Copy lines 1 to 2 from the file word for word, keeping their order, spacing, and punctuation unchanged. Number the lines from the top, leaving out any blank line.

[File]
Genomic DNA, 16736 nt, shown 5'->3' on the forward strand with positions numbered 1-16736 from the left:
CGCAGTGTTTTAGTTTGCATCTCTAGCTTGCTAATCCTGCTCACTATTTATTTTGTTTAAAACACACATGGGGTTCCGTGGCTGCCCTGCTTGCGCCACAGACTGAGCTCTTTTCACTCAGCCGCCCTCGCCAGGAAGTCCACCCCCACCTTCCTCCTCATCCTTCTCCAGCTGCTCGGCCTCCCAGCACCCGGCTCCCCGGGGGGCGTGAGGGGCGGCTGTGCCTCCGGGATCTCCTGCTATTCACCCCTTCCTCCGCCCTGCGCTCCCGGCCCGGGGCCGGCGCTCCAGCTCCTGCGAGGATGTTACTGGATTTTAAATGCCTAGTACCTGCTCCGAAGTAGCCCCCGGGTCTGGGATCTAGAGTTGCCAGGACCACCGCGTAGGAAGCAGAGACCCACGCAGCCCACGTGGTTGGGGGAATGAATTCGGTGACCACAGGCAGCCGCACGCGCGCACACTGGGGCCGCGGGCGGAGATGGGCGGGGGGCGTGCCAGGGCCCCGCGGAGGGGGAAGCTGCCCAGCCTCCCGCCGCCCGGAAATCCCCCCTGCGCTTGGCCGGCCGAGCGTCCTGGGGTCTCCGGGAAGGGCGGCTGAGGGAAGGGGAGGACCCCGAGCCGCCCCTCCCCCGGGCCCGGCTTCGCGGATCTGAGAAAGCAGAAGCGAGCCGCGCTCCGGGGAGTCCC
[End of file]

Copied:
Genomic DNA, 16736 nt, shown 5'->3' on the forward strand with positions numbered 1-16736 from the left:
CGCAGTGTTTTAGTTTGCATCTCTAGCTTGCTAATCCTGCTCACTATTTATTTTGTTTAAAACACACATGGGGTTCCGTGGCTGCCCTGCTTGCGCCACAGACTGAGCTCTTTTCACTCAGCCGCCCTCGCCAGGAAGTCCACCCCCACCTTCCTCCTCATCCTTCTCCAGCTGCTCGGCCTCCCAGCACCCGGCTCCCCGGGGGGCGTGAGGGGCGGCTGTGCCTCCGGGATCTCCTGCTATTCACCCCTTCCTCCGCCCTGCGCTCCCGGCCCGGGGCCGGCGCTCCAGCTCCTGCGAGGATGTTACTGGATTTTAAATGCCTAGTACCTGCTCCGAAGTAGCCCCCGGGTCTGGGATCTAGAGTTGCCAGGACCACCGCGTAGGAAGCAGAGACCCACGCAGCCCACGTGGTTGGGGGAATGAATTCGGTGACCACAGGCAGCCGCACGCGCGCACACTGGGGCCGCGGGCGGAGATGGGCGGGGGGCGTGCCAGGGCCCCGCGGAGGGGGAAGCTGCCCAGCCTCCCGCCGCCCGGAAATCCCCCCTGCGCTTGGCCGGCCGAGCGTCCTGGGGTCTCCGGGAAGGGCGGCTGAGGGAAGGGGAGGACCCCGAGCCGCCCCTCCCCCGGGCCCGGCTTCGCGGATCTGAGAAAGCAGAAGCGAGCCGCGCTCCGGGGAGTCCC